RARA-AVIS: Grisaille and Willeford

From: Mbdlevin@aol.com
Date: 07 Apr 2001

Etienne Borgers writes:
 I can understand your feeling of noir in some ambiance
 of Simenon's mysteries; I personally think it's more
 "grayish", with a meaning like the word "grisaille" in
 French (word applied to climatic conditions for gray
 skies, as well as in a symbolic way to places or
 moods, or even way of living- grayness maybe in

I am very happy to hear Etienne Borgers make this comment. A little while back, I had occasion to make some spoken comments about Charles Willeford, and I included a close look at a passage from Burnt Orange Heresy that included the word "grisaille." The word appears in chapter two; I won't quote the lead-in or the paragraphs that follow (which loop back to that word), but here is the description of Berenice Hollis's scar: "The coccyx scar had changed from an angry red to gray and finally to slightly puckered grisaille." The word is heavily loaded. It has a local artistic context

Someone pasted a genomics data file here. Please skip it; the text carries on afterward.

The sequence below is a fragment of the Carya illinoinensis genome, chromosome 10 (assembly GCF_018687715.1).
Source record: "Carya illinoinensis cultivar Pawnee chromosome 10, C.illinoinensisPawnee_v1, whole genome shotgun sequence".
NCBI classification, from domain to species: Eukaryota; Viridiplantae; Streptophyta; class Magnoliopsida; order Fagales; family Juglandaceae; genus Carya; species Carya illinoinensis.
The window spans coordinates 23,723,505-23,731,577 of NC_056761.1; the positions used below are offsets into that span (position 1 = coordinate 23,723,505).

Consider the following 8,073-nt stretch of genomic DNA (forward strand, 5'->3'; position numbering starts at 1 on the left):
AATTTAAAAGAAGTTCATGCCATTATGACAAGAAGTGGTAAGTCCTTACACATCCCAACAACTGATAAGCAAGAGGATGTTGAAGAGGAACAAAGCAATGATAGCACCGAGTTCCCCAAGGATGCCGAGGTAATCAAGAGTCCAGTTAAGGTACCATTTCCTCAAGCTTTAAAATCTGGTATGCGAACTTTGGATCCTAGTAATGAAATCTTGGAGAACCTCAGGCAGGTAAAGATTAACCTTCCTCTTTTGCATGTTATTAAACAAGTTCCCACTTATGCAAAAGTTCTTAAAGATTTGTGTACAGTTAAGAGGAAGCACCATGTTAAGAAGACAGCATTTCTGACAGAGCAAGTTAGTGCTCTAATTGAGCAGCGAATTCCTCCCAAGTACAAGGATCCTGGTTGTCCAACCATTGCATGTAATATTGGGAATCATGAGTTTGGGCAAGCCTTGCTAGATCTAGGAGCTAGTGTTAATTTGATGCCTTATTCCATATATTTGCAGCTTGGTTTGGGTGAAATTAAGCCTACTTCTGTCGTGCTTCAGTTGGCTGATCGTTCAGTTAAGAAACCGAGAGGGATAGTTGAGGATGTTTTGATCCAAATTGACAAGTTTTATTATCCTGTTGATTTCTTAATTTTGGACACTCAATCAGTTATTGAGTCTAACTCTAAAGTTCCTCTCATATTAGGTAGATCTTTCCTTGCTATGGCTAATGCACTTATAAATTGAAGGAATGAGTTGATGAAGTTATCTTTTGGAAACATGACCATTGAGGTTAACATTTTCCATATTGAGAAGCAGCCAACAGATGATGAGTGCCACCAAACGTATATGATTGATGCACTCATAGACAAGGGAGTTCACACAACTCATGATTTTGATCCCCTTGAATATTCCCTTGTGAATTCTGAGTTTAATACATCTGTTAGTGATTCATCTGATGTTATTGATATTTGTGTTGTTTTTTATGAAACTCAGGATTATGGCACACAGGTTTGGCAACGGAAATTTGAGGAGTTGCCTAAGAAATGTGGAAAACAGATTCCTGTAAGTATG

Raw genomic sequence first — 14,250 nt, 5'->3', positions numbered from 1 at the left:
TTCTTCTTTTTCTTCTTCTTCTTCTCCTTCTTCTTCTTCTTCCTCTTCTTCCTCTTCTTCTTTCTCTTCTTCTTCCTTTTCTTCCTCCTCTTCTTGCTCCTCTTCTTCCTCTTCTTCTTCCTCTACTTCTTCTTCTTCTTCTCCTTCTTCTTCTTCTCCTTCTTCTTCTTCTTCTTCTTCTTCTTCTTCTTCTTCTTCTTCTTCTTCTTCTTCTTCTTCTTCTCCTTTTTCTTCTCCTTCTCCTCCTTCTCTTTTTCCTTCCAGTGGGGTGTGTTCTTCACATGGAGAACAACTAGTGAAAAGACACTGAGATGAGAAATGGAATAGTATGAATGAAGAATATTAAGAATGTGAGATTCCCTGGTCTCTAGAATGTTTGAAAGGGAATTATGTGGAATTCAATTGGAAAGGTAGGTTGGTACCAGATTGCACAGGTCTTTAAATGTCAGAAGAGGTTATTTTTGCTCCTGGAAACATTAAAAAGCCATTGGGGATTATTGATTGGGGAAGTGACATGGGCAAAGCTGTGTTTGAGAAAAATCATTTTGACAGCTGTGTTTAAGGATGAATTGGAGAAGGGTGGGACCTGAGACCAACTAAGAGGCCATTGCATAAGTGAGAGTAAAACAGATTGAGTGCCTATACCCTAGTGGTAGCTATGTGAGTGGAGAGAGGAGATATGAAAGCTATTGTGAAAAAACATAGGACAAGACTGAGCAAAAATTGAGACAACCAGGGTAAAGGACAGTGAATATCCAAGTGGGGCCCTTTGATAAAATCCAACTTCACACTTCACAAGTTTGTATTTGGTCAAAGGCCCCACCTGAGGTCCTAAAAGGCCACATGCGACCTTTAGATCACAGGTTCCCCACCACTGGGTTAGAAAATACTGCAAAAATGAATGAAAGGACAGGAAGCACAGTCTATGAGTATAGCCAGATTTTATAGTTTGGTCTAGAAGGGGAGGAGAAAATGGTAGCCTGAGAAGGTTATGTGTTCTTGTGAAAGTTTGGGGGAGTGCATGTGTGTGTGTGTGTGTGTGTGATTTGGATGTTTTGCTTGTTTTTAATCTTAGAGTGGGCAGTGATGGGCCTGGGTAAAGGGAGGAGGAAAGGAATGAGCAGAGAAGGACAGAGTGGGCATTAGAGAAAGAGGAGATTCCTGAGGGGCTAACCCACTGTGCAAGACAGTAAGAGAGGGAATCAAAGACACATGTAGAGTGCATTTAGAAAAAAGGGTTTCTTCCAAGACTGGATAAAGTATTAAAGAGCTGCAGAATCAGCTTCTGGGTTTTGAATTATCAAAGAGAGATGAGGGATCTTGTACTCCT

(Figueras the narrator is an art critic), but seems to have a lot of other energy surrounding it. The passage wraps up with Figueras expressing outrage at Berenice's homemaking habits; he states: "[O]nce I caught her pouring bacon grease into the sink" (a great Willeford food moment), and I noted in my talk that: "'bacon grease' seems to tap our mind's wandering confrontation with that word "grisaille," [grizigh] which seems to resemble both
"gristle"-suggestive of the stringy meatiness of bacon-and the word "grease" itself." Now, we (non-French speakers) can add Etienne's definition as well, which presumably Willeford would think of too, having spent some time in France. The definition of mood works well, and in the BOH passage, there is reference to climate as well. Doug

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